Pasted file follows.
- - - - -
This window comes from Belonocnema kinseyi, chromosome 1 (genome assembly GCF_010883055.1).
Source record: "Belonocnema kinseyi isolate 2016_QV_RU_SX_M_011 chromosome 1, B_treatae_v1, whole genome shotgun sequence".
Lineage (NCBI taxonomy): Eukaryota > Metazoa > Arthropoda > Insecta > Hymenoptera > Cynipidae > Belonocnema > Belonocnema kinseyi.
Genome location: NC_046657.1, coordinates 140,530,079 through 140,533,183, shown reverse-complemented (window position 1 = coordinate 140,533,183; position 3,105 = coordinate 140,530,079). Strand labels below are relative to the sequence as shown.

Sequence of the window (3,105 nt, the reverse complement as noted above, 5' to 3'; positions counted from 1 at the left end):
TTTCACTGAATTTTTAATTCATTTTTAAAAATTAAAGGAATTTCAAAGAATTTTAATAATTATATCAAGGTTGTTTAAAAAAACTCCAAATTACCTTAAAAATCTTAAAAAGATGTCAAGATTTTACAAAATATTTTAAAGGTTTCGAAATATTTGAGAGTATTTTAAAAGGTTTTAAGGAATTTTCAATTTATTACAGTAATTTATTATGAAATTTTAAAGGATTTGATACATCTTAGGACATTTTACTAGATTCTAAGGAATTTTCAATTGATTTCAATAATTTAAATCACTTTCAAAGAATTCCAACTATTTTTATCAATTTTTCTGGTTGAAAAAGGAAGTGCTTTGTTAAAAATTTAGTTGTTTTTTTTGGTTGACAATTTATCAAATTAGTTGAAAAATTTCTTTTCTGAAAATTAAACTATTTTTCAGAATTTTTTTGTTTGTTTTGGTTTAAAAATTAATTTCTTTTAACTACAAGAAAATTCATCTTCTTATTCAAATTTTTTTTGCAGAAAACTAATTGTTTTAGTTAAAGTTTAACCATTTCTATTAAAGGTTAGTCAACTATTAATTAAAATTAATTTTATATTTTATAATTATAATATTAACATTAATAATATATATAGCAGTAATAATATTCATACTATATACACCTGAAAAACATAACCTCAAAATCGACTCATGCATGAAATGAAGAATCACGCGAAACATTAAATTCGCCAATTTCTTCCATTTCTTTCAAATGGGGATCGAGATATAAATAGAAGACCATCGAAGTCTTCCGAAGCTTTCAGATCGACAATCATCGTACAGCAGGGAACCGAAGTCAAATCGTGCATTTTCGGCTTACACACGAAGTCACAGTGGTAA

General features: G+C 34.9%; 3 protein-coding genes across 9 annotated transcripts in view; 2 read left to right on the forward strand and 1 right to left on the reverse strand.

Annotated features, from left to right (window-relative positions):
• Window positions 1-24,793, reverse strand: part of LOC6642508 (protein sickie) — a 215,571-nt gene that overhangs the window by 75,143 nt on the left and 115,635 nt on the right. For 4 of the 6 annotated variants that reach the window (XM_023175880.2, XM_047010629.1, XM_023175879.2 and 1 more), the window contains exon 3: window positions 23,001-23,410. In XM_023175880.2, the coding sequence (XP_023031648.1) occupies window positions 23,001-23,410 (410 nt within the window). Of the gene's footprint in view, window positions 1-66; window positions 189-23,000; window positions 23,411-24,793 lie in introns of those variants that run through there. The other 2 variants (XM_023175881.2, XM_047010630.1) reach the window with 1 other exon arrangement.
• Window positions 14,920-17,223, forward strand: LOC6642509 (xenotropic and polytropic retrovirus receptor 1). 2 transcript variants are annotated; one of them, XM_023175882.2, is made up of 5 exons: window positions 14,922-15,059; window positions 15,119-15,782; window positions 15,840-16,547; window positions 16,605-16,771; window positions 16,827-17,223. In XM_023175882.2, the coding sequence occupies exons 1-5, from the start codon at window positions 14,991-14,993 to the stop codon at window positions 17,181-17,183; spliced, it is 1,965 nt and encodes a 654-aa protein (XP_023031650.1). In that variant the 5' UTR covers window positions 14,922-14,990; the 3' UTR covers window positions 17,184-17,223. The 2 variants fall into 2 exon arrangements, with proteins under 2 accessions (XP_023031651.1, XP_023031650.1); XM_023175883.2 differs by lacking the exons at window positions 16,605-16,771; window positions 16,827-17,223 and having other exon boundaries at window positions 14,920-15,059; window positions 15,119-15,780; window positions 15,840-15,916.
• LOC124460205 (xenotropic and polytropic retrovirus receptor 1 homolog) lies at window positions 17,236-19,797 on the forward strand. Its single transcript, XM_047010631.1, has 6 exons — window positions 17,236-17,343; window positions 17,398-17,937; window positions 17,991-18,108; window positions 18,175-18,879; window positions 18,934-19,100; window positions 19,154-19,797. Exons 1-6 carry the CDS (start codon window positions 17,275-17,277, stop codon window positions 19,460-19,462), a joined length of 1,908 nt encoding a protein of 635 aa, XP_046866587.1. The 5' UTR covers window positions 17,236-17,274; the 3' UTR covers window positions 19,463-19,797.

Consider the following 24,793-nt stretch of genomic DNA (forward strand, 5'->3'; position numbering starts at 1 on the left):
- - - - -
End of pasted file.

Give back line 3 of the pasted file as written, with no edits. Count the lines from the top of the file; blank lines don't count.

Lineage (NCBI taxonomy): Eukaryota > Metazoa > Arthropoda > Insecta > Hymenoptera > Cynipidae > Belonocnema > Belonocnema kinseyi.